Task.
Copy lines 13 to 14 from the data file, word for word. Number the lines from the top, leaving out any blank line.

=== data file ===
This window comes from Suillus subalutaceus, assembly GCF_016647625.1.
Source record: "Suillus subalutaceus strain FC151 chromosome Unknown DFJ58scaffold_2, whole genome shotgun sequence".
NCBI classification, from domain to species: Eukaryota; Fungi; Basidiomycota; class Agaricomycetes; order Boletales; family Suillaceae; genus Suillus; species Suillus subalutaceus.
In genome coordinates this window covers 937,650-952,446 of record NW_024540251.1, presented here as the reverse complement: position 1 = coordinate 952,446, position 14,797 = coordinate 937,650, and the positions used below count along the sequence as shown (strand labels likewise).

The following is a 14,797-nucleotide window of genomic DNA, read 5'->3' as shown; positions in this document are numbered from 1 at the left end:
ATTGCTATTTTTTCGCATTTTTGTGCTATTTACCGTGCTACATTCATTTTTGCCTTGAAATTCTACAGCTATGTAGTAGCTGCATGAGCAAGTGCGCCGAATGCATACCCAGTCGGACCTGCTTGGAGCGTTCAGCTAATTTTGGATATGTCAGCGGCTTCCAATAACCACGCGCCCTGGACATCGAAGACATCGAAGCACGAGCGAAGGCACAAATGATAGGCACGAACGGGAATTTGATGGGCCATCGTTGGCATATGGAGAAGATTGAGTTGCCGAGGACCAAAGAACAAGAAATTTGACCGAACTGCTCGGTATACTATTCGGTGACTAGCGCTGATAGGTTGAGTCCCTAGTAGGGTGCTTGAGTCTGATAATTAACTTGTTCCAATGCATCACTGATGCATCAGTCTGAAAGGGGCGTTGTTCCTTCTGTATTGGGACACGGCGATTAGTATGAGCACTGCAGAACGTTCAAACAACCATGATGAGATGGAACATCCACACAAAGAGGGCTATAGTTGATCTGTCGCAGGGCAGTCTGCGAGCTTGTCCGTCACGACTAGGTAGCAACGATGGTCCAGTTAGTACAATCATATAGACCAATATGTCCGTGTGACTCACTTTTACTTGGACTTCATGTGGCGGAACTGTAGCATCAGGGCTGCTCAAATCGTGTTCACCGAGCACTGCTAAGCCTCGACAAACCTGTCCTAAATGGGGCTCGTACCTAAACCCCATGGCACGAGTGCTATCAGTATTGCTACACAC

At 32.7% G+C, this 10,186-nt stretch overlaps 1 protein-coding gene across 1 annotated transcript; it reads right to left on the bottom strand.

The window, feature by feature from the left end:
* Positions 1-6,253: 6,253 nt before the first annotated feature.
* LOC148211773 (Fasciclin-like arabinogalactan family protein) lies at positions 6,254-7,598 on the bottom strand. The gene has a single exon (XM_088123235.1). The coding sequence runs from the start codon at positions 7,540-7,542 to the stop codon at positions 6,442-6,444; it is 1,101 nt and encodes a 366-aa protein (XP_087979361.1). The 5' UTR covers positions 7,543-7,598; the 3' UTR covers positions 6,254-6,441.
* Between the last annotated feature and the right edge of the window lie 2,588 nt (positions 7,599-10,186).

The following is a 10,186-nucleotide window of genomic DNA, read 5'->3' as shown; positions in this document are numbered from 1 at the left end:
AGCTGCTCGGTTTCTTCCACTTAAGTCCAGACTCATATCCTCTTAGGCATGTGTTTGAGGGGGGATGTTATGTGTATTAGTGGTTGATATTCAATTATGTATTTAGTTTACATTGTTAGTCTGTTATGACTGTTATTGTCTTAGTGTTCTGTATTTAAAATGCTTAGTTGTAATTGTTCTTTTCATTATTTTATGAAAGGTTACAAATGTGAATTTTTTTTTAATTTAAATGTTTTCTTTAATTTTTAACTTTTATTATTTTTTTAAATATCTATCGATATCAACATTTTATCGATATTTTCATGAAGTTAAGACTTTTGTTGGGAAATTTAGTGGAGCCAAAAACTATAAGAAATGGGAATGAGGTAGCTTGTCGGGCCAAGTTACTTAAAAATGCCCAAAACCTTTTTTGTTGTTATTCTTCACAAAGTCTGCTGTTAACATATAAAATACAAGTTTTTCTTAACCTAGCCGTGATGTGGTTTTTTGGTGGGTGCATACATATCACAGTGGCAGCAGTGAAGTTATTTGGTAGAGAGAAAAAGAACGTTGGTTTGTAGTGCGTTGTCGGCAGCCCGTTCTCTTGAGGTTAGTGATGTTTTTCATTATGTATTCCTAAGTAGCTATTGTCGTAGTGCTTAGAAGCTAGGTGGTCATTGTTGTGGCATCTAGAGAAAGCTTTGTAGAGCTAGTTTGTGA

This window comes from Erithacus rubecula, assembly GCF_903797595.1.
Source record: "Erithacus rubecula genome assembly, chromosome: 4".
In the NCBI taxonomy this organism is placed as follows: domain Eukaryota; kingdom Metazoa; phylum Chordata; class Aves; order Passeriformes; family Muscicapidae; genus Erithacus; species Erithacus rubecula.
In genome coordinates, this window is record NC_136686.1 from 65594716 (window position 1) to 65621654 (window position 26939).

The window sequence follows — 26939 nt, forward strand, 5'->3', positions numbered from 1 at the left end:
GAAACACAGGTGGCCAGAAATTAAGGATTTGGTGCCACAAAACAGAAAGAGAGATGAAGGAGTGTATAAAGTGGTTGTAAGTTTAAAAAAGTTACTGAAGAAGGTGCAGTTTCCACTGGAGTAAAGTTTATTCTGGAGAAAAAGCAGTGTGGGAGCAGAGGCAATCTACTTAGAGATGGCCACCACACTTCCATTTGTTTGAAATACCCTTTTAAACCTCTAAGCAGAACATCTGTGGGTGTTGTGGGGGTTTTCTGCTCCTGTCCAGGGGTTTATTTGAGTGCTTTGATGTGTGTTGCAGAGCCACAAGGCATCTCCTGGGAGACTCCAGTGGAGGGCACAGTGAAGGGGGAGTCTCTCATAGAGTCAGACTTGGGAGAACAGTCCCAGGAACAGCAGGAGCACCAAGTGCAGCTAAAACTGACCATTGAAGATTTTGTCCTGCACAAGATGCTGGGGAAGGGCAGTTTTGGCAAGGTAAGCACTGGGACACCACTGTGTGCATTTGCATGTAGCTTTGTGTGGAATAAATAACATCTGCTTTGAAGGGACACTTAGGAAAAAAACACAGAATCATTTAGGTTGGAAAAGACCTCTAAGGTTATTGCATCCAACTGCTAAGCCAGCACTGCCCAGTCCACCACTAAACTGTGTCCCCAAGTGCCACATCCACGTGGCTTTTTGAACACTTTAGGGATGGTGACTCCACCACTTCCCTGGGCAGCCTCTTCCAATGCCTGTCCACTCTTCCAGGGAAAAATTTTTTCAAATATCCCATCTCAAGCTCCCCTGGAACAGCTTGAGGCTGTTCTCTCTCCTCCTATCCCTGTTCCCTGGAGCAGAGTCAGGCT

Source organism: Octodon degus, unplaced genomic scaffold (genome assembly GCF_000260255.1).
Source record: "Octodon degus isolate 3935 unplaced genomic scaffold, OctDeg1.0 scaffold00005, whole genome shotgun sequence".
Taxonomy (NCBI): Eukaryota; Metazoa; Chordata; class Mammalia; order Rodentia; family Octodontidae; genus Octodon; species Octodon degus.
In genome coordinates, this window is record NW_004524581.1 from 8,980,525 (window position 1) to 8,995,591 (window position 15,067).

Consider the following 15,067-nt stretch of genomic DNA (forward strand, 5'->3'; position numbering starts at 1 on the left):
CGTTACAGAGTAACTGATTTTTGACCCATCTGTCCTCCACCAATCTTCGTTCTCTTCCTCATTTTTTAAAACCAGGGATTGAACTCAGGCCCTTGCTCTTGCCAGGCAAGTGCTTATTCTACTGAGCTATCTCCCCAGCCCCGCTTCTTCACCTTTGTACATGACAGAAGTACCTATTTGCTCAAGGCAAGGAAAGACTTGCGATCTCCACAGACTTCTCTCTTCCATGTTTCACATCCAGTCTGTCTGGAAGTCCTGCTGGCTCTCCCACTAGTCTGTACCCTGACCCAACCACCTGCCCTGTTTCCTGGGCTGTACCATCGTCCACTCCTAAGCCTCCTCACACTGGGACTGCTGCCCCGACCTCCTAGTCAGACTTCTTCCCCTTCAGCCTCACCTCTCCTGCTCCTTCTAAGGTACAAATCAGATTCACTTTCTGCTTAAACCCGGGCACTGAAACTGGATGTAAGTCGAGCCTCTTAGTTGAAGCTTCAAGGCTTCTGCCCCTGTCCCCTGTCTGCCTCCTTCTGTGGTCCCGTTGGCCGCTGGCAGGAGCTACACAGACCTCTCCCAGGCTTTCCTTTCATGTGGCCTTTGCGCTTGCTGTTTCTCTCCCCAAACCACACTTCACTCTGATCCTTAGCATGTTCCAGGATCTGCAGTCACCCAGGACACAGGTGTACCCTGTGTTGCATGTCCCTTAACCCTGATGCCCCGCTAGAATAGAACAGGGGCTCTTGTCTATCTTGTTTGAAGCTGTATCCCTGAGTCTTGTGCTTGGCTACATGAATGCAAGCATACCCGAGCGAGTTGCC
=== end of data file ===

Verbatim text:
AGCTGCTCGGTTTCTTCCACTTAAGTCCAGACTCATATCCTCTTAGGCATGTGTTTGAGGGGGGATGTTATGTGTATTAGTGGTTGATATTCAATTATGTATTTAGTTTACATTGTTAGTCTGTTATGACTGTTATTGTCTTAGTGTTCTGTATTTAAAATGCTTAGTTGTAATTGTTCTTTTCATTATTTTATGAAAGGTTACAAATGTGAATTTTTTTTTAATTTAAATGTTTTCTTTAATTTTTAACTTTTATTATTTTTTTAAATATCTATCGATATCAACATTTTATCGATATTTTCATGAAGTTAAGACTTTTGTTGGGAAATTTAGTGGAGCCAAAAACTATAAGAAATGGGAATGAGGTAGCTTGTCGGGCCAAGTTACTTAAAAATGCCCAAAACCTTTTTTGTTGTTATTCTTCACAAAGTCTGCTGTTAACATATAAAATACAAGTTTTTCTTAACCTAGCCGTGATGTGGTTTTTTGGTGGGTGCATACATATCACAGTGGCAGCAGTGAAGTTATTTGGTAGAGAGAAAAAGAACGTTGGTTTGTAGTGCGTTGTCGGCAGCCCGTTCTCTTGAGGTTAGTGATGTTTTTCATTATGTATTCCTAAGTAGCTATTGTCGTAGTGCTTAGAAGCTAGGTGGTCATTGTTGTGGCATCTAGAGAAAGCTTTGTAGAGCTAGTTTGTGA

This window comes from Erithacus rubecula, assembly GCF_903797595.1.